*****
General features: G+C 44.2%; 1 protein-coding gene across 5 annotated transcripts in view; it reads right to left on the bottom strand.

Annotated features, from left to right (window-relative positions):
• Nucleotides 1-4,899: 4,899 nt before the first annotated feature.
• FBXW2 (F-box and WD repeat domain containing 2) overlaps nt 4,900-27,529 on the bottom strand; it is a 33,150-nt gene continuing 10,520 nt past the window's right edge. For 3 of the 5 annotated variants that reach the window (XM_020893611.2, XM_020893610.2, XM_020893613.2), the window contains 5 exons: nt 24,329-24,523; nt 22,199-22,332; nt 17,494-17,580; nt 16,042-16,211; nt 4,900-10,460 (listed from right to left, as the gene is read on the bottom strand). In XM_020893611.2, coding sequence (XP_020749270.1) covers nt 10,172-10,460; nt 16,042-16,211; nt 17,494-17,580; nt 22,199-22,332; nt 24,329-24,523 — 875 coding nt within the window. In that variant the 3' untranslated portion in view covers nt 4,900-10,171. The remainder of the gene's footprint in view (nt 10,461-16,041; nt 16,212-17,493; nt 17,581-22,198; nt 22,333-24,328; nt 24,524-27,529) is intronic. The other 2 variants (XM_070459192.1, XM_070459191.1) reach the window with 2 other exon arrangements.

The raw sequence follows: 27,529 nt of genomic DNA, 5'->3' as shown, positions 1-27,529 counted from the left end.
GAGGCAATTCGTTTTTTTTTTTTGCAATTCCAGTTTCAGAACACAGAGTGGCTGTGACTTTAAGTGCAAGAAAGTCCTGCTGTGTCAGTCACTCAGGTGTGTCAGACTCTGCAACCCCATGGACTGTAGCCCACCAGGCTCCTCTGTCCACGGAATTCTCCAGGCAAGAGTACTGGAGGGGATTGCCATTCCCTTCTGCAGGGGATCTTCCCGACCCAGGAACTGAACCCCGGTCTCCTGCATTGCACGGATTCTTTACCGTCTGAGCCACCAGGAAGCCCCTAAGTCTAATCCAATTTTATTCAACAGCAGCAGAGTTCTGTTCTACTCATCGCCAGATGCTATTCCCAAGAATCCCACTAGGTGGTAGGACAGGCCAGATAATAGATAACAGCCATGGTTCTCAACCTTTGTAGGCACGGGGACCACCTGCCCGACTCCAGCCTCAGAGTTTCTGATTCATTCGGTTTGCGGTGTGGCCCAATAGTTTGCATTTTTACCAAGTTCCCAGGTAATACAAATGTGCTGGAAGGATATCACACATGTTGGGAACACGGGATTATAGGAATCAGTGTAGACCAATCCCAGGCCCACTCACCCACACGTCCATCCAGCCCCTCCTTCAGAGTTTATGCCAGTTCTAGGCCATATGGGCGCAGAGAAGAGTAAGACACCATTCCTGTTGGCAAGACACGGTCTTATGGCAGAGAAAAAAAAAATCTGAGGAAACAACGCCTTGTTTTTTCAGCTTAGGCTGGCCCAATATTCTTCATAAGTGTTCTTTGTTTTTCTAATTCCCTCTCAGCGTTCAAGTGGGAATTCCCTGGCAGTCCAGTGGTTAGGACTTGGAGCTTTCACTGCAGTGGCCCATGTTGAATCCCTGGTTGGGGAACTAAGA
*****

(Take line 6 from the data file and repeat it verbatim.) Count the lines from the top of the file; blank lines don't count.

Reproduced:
GAGGCAATTCGTTTTTTTTTTTTGCAATTCCAGTTTCAGAACACAGAGTGGCTGTGACTTTAAGTGCAAGAAAGTCCTGCTGTGTCAGTCACTCAGGTGTGTCAGACTCTGCAACCCCATGGACTGTAGCCCACCAGGCTCCTCTGTCCACGGAATTCTCCAGGCAAGAGTACTGGAGGGGATTGCCATTCCCTTCTGCAGGGGATCTTCCCGACCCAGGAACTGAACCCCGGTCTCCTGCATTGCACGGATTCTTTACCGTCTGAGCCACCAGGAAGCCCCTAAGTCTAATCCAATTTTATTCAACAGCAGCAGAGTTCTGTTCTACTCATCGCCAGATGCTATTCCCAAGAATCCCACTAGGTGGTAGGACAGGCCAGATAATAGATAACAGCCATGGTTCTCAACCTTTGTAGGCACGGGGACCACCTGCCCGACTCCAGCCTCAGAGTTTCTGATTCATTCGGTTTGCGGTGTGGCCCAATAGTTTGCATTTTTACCAAGTTCCCAGGTAATACAAATGTGCTGGAAGGATATCACACATGTTGGGAACACGGGATTATAGGAATCAGTGTAGACCAATCCCAGGCCCACTCACCCACACGTCCATCCAGCCCCTCCTTCAGAGTTTATGCCAGTTCTAGGCCATATGGGCGCAGAGAAGAGTAAGACACCATTCCTGTTGGCAAGACACGGTCTTATGGCAGAGAAAAAAAAAATCTGAGGAAACAACGCCTTGTTTTTTCAGCTTAGGCTGGCCCAATATTCTTCATAAGTGTTCTTTGTTTTTCTAATTCCCTCTCAGCGTTCAAGTGGGAATTCCCTGGCAGTCCAGTGGTTAGGACTTGGAGCTTTCACTGCAGTGGCCCATGTTGAATCCCTGGTTGGGGAACTAAGA